Konglomerate Games – a company made up of students from Abertay University in Dundee – has developed a new game, Archipelayo, to help children with cystic fibrosis do their breathing exercises.
The game, which is undergoing medical testing at Great Ormond Street Hospital, was developed after the company secured £10,000 from the Europe-wide Unloc Enterprise challenge sponsored by Verizon. It has been designed around the Fizzyo Sensor, a bluetooth sensor “which attaches to the physiotherapy devices which are used to enhance the airway clearance techniques which people with cystic fibrosis perform”.
As treatment can be lengthy and uncomfortable, sometimes lasting for up to an hour, Archipelayo uses this time to turn it into a series of mini-games. The game is fully customisable to the patient’s individual exercises and stage of treatment and measures patients’ “adherence to their treatment non-intrusively through analytics”, as well as being designed “to encourage the correct techniques to combat the disease’s progression”.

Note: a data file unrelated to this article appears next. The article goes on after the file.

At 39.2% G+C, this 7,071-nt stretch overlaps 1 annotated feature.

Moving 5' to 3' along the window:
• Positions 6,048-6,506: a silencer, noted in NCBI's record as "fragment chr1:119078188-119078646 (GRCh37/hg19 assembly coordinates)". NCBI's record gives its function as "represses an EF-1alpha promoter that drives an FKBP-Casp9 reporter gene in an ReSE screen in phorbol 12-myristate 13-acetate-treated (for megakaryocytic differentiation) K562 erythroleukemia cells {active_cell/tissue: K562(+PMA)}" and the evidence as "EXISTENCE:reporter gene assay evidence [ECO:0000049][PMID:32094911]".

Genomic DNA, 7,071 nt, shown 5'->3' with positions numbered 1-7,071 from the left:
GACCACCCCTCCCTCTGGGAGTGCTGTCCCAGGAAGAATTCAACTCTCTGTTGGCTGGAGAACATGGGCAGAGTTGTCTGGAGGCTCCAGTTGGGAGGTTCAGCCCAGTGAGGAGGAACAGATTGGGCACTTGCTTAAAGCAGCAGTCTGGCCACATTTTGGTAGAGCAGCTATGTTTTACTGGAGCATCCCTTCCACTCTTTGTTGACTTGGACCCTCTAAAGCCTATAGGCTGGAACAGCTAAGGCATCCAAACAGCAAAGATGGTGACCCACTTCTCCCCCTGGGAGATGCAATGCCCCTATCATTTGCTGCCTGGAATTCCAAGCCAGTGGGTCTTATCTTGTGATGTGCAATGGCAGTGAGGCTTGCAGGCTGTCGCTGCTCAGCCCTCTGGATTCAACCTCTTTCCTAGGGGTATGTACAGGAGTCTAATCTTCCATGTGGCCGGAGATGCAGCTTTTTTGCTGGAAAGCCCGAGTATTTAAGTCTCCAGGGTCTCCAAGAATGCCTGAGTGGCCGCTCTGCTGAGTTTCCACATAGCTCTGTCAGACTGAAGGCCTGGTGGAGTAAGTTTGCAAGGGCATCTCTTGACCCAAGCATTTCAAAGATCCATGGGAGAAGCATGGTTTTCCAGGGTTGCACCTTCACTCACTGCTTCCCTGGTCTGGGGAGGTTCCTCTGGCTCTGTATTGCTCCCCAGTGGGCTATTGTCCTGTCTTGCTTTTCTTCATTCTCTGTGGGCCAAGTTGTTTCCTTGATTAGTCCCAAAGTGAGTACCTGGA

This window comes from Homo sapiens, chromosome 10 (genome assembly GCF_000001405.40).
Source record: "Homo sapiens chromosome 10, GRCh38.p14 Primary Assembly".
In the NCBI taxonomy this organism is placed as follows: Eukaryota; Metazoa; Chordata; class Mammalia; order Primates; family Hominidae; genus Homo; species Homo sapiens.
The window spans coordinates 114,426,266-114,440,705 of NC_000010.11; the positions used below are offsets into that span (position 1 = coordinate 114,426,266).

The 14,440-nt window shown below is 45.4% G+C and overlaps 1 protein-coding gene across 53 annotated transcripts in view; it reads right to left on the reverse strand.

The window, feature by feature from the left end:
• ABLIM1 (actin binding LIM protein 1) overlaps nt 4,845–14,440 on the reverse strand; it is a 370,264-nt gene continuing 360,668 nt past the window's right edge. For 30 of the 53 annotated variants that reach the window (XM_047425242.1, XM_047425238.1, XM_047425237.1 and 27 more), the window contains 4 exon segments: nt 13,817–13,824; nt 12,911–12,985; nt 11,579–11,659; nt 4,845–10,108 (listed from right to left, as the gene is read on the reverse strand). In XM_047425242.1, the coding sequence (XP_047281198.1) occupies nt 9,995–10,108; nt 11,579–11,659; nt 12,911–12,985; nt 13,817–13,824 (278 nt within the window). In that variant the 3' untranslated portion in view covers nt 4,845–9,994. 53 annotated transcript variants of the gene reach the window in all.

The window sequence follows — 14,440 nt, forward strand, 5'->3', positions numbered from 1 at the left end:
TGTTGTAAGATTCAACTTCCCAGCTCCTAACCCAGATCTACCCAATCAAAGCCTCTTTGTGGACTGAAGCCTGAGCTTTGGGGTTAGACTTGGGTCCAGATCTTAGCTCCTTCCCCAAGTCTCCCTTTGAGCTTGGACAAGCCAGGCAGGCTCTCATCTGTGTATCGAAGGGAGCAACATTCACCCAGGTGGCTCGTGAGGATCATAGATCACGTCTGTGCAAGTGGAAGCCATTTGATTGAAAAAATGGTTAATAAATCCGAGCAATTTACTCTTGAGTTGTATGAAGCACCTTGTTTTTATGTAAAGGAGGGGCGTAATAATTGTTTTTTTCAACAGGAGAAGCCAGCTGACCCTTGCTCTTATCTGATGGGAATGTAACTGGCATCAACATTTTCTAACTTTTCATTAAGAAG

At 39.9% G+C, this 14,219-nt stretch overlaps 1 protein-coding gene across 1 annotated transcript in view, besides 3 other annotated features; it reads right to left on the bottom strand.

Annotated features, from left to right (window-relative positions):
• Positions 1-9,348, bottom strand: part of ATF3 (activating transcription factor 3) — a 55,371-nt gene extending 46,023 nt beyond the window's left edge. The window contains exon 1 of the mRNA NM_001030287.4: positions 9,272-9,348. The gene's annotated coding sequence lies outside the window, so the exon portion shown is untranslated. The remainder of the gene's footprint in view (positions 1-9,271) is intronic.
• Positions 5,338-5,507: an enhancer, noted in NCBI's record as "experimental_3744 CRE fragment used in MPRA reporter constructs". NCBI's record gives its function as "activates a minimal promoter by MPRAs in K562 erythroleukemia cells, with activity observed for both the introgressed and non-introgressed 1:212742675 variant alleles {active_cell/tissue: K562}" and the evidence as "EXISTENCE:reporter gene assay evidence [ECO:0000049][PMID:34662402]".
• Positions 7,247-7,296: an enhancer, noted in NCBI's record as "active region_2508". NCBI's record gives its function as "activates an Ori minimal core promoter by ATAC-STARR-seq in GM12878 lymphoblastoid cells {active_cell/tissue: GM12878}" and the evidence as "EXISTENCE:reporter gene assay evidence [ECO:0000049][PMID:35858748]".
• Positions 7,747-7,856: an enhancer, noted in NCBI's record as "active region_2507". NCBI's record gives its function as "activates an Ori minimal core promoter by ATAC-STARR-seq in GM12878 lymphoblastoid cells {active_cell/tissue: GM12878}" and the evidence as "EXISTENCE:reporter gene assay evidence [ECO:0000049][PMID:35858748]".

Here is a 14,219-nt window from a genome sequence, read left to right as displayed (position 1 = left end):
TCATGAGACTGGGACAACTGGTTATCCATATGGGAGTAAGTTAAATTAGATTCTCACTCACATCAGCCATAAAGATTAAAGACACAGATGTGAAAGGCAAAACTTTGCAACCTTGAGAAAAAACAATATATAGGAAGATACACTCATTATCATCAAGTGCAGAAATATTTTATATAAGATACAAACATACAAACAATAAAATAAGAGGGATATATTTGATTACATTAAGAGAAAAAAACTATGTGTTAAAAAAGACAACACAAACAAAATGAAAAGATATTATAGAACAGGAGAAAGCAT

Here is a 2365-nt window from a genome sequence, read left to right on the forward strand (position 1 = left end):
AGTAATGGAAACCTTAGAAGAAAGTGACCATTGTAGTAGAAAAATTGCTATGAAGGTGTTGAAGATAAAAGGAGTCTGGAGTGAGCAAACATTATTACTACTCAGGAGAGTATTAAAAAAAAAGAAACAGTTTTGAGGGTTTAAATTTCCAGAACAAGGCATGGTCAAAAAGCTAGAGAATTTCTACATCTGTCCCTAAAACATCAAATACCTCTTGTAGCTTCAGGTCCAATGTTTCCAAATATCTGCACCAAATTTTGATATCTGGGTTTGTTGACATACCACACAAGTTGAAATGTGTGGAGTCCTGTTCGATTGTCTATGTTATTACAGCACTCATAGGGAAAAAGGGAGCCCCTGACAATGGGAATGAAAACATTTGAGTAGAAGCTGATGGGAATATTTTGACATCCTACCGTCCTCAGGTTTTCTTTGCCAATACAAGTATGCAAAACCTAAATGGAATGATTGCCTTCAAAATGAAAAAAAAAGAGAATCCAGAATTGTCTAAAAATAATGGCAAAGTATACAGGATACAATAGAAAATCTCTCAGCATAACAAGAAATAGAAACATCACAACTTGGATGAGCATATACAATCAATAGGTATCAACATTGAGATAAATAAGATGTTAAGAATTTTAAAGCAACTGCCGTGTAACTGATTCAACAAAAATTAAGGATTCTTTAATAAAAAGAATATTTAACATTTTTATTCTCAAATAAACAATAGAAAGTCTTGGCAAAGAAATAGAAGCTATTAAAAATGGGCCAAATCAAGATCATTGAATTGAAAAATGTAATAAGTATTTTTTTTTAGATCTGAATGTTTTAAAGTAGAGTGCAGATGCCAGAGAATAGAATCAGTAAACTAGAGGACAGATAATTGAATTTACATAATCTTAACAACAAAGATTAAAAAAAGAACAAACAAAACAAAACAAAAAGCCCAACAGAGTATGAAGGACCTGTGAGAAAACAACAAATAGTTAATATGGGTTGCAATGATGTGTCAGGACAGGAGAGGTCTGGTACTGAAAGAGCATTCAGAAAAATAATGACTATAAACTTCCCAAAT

“Around 150 children are participating in the clinical testing across the UK, primarily at Great Ormond Street Hospital. The early signs are quite positive,” said Jamie Bankhead, CEO of Konglomerate Games. “Our data tells us that the average usage time for a player is 20 minutes, and that is fantastic. 80% of the breaths they are taking are deemed to be good quality which is great news.
“This suggests that not only is the fun there, but the medical benefit is there too.”
“The response from the children has been excellent. We’ve had feedback that they are enjoyable, and that the games have made the exercises feel quicker,” added Emma Raymond, from the Physiotherapy Research Group at UCL Great Ormond Street Institute of Child Health. “We’ve been told it’s helped them do their exercises in a more effective way, so we’re really pleased at how this has gone. We’re absolutely delighted at the collaboration with Abertay and Konglomerate Games. The games they delivered have been of the highest quality.”
The medical testing is scheduled to end in November 2020.